The Big Picture
The 12-month map ending November 2016 (below) depicts the widespread moderate to exceptional deficits forecast for Montana, Wyoming, North Dakota, Minnesota, Michigan, and much of the Mississippi and Ohio Valleys. Surpluses are forecast for the Southern Plains and southern Florida. Both deficits and surpluses are expected in the Pacific Northwest, Virginia, North Carolina, South Carolina, northern Georgia, and eastern Alabama.

Impacts
Following record rainfall Florida's water managers began dumping water out of Lake Okeechobee to relieve pressure on its dike, pushing an inky sludge into both the Atlantic Ocean and the Gulf of Mexico. Faced with an aging flood control system the move has become routine over the years, prompting protests from commercial and recreational fisherman who fear widespread fish kills from the lake's industrial run-off. The state's tourism industry is also likely to be affected. Concern is mounting over prospects for the US Plains region's hard red winter wheat crop, the largest US wheat class, as its need for moisture peaks during what is becoming a dry spring. Alaska’s iconic, 1,000-mile sled dog race - the Iditarod - had to import seven train cars of snow to pave the ceremonial send-off route.

Forecast Breakdown
The 12-month map does not reveal the drama of the evolving conditions as well as the 3-month maps (below) for the same time period. Note the contrast between conditions observed in the last three months (Dec 2015-Feb 2016) and those predicted for March through May. Oranges and reds color much of the US east of the Mississippi River in the March through May map indicating a forecast of widespread and severe water deficits. Southern Florida stands out as the only area in the eastern half of the country where water surplusesexceptional water surpluses – are expected.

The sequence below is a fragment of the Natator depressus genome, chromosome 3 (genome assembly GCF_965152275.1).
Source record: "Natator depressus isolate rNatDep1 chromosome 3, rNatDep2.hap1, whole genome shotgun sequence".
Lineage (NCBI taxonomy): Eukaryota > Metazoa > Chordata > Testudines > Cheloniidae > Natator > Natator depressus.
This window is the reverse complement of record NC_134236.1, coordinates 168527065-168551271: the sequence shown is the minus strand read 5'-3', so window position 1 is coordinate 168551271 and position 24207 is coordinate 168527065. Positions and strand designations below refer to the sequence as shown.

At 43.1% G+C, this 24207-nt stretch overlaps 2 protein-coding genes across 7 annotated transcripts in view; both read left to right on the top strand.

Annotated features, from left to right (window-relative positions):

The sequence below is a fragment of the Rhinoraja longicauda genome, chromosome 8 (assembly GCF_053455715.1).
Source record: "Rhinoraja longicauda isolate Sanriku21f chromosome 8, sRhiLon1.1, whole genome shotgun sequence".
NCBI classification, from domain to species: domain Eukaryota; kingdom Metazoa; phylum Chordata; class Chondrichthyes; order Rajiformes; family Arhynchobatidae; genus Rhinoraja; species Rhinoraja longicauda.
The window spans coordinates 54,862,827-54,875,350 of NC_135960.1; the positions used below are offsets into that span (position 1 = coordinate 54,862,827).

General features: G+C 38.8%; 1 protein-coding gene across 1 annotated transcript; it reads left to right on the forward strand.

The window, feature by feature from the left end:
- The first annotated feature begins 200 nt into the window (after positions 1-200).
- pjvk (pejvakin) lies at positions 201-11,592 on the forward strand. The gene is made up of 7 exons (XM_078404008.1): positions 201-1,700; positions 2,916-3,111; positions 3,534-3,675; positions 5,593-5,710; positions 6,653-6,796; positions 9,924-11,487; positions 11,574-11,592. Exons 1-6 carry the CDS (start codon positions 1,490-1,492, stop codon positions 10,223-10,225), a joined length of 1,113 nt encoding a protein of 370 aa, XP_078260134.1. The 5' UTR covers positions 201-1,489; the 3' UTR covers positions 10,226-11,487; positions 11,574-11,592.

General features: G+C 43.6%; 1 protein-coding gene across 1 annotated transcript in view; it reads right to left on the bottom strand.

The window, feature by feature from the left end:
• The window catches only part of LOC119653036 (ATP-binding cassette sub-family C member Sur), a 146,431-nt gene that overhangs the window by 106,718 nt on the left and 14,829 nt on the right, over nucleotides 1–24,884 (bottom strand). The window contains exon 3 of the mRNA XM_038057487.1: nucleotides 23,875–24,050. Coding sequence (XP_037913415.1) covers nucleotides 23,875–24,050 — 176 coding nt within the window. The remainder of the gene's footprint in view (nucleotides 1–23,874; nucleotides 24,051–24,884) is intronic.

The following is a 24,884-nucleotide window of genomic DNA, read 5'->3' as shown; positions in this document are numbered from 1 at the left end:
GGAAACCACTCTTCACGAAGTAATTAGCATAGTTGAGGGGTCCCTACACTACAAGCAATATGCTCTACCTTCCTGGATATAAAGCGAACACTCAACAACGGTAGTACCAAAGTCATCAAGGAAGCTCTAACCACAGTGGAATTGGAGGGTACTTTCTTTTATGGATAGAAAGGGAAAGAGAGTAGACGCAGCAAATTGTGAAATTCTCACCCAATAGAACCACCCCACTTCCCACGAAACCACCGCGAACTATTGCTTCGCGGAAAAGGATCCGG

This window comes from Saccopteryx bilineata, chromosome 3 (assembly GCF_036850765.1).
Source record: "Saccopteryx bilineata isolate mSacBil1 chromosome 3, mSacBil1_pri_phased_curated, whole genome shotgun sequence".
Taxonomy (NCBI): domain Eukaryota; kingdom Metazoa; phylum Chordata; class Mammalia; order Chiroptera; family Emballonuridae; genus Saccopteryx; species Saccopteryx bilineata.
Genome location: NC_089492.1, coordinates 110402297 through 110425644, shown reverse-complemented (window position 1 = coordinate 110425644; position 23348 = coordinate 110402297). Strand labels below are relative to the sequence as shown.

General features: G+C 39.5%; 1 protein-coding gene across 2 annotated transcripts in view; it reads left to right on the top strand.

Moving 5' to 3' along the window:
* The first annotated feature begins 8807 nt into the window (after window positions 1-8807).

From June through August, water deficits are forecast to emerge across the North, in the Central Plains, Northern Great Plains, and in the West. Extreme to exceptional deficits pop out in pockets of the Pacific Northwest, northwest Nevada, and much of western California. Deficits also trace paths along the Missouri, Yellowstone, North Platte, Colorado, Mississippi, and Ohio Rivers. In contrast flooding is forecast along the Rio Grande River through New Mexico and Texas, and along the Canadian River as it cuts through the Texas Panhandle into Oklahoma.

Though the severity will decrease, widespread deficits remain in the forecast through November, with moderate to severe (5-20 year return period) deficits blanketing an area from Minnesota southward to the Gulf of Mexico and eastward to the Atlantic. Deficits will also persist in the Pacific Northwest, Idaho, Montana, Wyoming, and along the Missouri and Yellowstone Rivers. Farther south, water surpluses reaching flood conditions in some areas are forecast for rivers in Arizona, New Mexico, southern Colorado, and parts of Texas.

Outside the contiguous US, Alaska is forecast to remain basically in a pattern of deficits in the north and east, and surpluses in the south through May. Moderate surpluses are in the forecast for Hawaii during the latter months of the forecast period. Water surpluses are forecast for Puerto Rico from April through August.

(It should be noted that forecast skill declines with longer lead times.)

Comment

Many analyses reported in ISciences-authored blog posts are based on data generated by the ISciences Water Security Indicator Model (WSIM). Other sources, if used, are referenced in footnotes accompanying individual posts. WSIM is a validated capability that produces monthly reports on current and forecast global freshwater surpluses and deficits with lead times of 1-9 months at 0.5°x0.5° resolution. This capability has been in continuous operation since April 2011 and has proven to provide reliable forecasts of emerging water security concerns in that time-frame. WSIM has the ability to assess the impacts of water anomalies on people, agriculture, and electricity generation. Detailed data, customized visualizations, and reports are available for purchase.

For more information contact info@isciences.com.

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